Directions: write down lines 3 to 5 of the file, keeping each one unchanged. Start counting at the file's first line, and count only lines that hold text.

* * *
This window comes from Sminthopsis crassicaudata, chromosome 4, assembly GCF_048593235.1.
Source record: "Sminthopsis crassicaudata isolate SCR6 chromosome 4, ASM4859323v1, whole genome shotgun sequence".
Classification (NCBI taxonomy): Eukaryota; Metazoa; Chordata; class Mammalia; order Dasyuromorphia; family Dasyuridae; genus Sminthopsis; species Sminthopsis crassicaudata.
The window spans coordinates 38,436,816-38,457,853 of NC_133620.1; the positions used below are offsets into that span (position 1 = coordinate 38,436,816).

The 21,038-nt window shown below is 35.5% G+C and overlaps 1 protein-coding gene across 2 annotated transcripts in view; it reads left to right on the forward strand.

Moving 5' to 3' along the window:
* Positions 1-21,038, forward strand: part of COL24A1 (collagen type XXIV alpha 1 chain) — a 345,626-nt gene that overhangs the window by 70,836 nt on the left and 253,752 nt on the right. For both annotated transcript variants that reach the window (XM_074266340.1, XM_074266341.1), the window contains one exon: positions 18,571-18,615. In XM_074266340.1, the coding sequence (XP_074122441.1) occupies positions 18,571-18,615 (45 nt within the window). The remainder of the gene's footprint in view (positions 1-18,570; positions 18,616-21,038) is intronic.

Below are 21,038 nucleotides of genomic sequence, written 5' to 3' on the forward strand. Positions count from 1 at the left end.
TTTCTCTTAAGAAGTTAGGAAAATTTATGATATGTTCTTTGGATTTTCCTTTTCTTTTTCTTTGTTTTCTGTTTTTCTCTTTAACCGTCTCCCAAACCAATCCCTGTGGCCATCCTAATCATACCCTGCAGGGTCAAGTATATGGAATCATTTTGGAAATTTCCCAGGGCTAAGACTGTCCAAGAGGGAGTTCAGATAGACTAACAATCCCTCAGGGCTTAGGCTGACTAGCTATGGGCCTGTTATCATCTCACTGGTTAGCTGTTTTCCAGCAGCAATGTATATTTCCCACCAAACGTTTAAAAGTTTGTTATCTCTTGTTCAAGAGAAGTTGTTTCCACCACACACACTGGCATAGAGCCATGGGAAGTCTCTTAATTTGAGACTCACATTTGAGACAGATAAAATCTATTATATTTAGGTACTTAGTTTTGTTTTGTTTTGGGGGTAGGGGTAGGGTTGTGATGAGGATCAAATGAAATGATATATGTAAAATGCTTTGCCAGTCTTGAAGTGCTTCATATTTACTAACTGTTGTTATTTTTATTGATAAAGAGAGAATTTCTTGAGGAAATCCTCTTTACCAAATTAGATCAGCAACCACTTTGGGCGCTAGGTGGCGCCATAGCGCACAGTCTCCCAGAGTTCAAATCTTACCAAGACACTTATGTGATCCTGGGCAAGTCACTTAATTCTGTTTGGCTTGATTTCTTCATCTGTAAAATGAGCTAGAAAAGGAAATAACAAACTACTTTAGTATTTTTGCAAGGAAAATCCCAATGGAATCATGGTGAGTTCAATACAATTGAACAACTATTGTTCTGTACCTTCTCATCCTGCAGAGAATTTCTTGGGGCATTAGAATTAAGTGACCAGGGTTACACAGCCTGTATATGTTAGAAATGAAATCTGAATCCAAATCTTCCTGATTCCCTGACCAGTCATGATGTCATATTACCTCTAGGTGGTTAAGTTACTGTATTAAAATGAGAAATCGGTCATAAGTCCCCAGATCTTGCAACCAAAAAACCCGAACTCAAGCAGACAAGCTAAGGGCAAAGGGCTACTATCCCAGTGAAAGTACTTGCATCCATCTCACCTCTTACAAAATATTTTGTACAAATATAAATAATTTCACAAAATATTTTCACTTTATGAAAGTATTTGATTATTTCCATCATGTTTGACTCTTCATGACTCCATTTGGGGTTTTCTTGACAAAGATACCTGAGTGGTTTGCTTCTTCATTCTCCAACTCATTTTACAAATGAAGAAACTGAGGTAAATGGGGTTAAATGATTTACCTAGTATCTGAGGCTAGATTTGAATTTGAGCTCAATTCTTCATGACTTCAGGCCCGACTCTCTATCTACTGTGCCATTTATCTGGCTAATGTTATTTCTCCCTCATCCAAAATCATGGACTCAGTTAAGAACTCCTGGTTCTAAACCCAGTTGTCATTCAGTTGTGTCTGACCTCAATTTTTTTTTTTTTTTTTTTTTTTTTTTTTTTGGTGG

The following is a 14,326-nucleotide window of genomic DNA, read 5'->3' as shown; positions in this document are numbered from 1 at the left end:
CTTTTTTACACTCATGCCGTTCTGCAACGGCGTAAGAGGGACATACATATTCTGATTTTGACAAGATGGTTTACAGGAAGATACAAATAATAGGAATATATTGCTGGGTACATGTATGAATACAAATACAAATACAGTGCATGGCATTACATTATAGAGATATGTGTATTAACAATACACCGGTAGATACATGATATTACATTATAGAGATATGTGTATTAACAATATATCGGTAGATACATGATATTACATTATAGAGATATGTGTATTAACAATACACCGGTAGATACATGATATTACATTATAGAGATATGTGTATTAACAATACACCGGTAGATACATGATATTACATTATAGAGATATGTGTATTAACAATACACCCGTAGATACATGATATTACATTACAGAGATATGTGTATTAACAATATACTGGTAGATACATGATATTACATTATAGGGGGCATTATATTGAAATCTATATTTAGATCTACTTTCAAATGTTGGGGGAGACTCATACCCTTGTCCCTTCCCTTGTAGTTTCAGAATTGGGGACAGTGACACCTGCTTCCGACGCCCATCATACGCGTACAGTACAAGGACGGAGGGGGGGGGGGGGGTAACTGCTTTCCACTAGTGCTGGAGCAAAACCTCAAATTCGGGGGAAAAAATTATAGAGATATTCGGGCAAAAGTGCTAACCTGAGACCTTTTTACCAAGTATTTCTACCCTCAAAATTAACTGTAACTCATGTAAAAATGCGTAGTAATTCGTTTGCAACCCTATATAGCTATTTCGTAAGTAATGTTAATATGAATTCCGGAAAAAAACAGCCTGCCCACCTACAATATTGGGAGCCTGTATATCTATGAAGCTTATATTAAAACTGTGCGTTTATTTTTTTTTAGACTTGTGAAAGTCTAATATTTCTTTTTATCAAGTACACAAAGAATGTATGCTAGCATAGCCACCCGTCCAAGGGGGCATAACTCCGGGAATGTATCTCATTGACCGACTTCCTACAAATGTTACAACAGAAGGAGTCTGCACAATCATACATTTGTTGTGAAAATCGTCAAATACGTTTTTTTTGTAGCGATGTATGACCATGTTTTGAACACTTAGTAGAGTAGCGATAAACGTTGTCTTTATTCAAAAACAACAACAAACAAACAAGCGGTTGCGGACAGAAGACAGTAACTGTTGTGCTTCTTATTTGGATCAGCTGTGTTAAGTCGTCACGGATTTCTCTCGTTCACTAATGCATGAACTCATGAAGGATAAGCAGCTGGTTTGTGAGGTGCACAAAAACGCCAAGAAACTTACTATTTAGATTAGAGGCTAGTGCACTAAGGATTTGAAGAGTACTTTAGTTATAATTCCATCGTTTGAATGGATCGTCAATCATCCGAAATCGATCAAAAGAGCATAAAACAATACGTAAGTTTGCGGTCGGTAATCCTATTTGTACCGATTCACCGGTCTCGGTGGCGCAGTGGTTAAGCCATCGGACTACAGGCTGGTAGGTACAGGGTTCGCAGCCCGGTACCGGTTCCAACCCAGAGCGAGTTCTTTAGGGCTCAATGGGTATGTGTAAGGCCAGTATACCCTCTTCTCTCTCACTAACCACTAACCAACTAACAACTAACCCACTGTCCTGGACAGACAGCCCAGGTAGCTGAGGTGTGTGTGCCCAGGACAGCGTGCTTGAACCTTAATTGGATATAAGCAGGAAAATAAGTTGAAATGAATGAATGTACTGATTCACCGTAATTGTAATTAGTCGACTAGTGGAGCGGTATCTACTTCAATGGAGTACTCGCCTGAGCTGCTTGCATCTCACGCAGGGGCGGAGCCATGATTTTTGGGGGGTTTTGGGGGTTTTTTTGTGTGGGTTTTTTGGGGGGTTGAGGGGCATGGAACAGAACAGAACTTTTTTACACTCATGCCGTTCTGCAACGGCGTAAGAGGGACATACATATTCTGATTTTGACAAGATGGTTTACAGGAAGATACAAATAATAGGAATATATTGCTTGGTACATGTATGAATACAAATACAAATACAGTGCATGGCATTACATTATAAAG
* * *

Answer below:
Classification (NCBI taxonomy): Eukaryota; Metazoa; Chordata; class Mammalia; order Dasyuromorphia; family Dasyuridae; genus Sminthopsis; species Sminthopsis crassicaudata.
The window spans coordinates 38,436,816-38,457,853 of NC_133620.1; the positions used below are offsets into that span (position 1 = coordinate 38,436,816).

The 21,038-nt window shown below is 35.5% G+C and overlaps 1 protein-coding gene across 2 annotated transcripts in view; it reads left to right on the forward strand.